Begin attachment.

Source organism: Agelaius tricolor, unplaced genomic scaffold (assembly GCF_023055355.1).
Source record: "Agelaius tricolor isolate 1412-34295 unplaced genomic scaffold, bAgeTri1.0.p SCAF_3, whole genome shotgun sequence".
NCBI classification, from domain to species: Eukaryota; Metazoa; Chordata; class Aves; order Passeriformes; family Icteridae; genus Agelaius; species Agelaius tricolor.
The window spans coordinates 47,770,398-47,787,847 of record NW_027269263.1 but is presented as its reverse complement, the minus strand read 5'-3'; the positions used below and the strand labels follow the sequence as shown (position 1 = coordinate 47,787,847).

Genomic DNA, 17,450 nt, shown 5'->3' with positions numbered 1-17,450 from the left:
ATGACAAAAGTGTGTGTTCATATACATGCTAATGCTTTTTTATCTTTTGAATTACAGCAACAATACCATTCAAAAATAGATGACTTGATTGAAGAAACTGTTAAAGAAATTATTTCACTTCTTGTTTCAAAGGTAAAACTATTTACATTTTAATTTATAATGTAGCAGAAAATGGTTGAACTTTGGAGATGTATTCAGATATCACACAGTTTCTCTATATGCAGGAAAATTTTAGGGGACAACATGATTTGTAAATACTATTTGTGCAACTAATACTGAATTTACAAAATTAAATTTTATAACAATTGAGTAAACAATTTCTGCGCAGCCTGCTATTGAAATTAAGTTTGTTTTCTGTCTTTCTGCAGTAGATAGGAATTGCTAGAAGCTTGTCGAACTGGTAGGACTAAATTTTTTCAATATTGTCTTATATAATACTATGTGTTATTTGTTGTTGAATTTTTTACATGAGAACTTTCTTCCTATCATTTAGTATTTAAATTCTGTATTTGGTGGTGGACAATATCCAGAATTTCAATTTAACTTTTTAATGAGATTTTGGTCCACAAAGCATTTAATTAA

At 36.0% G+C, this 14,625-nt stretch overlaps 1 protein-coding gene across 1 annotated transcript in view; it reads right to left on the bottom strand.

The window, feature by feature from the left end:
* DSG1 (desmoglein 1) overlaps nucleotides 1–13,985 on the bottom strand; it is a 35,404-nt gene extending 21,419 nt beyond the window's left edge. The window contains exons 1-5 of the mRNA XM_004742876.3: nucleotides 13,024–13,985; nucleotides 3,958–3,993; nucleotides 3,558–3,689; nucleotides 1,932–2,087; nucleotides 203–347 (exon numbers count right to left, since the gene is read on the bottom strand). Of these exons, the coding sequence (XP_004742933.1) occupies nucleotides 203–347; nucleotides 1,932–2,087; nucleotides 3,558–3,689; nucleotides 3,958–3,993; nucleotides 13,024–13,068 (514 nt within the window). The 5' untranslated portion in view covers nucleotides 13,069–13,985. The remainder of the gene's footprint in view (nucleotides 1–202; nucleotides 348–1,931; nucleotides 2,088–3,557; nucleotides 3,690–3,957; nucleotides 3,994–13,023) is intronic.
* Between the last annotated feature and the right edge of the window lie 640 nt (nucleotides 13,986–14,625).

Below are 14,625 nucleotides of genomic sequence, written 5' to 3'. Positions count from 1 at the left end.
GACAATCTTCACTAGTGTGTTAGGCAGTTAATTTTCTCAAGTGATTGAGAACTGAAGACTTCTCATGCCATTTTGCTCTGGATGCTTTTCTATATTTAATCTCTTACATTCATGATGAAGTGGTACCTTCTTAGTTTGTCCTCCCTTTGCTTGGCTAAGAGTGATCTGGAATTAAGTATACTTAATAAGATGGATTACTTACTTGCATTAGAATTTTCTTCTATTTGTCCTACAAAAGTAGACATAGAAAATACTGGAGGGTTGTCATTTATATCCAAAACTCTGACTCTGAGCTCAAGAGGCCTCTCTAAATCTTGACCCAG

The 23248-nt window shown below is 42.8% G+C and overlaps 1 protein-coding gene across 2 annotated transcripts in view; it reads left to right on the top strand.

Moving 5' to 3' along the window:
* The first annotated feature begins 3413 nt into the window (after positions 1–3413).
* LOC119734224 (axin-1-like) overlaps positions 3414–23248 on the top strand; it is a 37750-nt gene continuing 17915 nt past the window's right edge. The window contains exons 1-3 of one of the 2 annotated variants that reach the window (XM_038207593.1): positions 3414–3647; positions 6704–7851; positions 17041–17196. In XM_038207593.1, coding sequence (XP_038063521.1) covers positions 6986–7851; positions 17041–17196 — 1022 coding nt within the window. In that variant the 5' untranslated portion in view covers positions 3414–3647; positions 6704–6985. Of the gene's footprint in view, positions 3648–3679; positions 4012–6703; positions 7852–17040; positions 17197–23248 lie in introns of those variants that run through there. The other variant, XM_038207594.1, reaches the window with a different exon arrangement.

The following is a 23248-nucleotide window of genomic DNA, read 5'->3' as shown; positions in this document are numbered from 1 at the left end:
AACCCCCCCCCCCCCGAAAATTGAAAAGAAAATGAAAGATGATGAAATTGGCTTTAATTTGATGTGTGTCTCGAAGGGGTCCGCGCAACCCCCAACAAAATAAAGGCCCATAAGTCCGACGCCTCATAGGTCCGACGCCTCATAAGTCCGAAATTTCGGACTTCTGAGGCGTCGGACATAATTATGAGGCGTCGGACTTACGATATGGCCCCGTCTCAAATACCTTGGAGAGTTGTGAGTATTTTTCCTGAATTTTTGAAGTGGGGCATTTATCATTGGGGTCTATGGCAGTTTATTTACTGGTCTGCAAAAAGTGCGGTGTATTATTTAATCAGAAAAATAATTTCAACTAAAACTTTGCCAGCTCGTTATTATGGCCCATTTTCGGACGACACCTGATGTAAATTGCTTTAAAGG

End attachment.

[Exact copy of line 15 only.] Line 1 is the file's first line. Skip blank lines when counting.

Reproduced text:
* The first annotated feature begins 3413 nt into the window (after positions 1–3413).